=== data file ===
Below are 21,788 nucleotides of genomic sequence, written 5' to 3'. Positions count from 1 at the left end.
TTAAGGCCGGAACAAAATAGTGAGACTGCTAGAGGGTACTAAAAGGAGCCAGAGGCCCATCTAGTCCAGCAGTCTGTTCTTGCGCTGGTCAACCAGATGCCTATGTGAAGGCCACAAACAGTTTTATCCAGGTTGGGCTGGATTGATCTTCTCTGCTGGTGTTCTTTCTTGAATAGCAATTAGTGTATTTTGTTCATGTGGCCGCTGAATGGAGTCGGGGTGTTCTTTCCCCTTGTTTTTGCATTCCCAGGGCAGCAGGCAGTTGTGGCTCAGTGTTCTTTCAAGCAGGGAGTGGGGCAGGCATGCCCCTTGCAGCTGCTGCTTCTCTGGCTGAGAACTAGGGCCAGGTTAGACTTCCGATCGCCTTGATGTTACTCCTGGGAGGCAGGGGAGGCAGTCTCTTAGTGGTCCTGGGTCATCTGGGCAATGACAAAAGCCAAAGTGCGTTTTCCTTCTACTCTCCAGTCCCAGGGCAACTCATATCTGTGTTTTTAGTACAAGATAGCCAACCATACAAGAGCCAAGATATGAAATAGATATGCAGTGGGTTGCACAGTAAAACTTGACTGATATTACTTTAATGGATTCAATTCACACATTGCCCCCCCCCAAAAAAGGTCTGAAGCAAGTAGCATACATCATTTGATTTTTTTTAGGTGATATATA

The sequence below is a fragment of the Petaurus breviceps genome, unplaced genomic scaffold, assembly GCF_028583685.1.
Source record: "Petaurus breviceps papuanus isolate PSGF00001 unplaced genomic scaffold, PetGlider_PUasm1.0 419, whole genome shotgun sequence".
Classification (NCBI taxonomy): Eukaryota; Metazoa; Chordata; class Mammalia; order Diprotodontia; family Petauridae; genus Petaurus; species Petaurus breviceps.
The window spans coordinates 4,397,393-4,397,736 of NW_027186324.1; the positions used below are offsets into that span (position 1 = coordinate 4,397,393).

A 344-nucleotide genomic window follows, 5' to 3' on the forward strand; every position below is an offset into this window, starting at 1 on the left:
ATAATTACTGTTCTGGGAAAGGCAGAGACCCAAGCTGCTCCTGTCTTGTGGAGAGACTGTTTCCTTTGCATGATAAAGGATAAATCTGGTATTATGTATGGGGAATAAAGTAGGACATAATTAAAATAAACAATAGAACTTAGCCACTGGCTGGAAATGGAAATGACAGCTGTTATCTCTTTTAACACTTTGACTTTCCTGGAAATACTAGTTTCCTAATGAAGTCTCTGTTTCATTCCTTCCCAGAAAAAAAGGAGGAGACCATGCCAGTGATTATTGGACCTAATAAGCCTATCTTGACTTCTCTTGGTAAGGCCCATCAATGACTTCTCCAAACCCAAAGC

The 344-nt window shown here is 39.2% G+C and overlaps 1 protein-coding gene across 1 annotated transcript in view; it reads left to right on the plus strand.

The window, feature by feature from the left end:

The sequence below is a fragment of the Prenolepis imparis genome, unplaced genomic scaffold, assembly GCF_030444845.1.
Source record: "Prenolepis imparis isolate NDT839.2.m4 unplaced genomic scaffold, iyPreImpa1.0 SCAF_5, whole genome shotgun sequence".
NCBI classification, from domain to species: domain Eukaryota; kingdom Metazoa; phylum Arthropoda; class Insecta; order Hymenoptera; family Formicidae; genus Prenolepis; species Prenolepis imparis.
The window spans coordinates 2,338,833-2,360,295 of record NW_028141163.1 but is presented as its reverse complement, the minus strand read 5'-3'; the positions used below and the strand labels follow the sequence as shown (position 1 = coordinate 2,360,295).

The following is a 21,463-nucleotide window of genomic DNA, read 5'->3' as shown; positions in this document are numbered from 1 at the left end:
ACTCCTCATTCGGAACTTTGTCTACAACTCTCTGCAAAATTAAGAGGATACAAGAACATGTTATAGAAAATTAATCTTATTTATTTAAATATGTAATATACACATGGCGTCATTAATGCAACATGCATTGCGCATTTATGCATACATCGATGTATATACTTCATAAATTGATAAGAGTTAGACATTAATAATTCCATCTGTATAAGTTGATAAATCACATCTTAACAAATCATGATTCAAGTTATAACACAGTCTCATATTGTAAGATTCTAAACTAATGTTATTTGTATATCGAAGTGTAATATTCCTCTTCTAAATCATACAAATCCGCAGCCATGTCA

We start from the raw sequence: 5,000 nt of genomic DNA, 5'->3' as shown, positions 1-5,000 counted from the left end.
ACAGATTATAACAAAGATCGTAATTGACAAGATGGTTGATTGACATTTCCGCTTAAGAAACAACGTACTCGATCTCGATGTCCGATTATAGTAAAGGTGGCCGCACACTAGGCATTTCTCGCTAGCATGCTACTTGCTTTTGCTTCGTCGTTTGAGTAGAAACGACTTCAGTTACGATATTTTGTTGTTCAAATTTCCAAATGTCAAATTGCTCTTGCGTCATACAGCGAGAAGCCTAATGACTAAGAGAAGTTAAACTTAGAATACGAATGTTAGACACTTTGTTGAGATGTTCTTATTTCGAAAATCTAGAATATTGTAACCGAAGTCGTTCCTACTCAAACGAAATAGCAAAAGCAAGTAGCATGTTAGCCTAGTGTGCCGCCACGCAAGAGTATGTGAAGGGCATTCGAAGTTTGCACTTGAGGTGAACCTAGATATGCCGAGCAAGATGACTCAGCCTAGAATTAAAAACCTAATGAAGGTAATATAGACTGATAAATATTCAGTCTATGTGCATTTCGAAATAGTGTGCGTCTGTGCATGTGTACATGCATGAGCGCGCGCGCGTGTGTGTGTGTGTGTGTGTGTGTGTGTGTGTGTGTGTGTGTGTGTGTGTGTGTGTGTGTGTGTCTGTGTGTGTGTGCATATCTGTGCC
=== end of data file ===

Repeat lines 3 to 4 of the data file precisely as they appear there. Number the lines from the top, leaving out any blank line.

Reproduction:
The sequence below is a fragment of the Petaurus breviceps genome, unplaced genomic scaffold, assembly GCF_028583685.1.
Source record: "Petaurus breviceps papuanus isolate PSGF00001 unplaced genomic scaffold, PetGlider_PUasm1.0 419, whole genome shotgun sequence".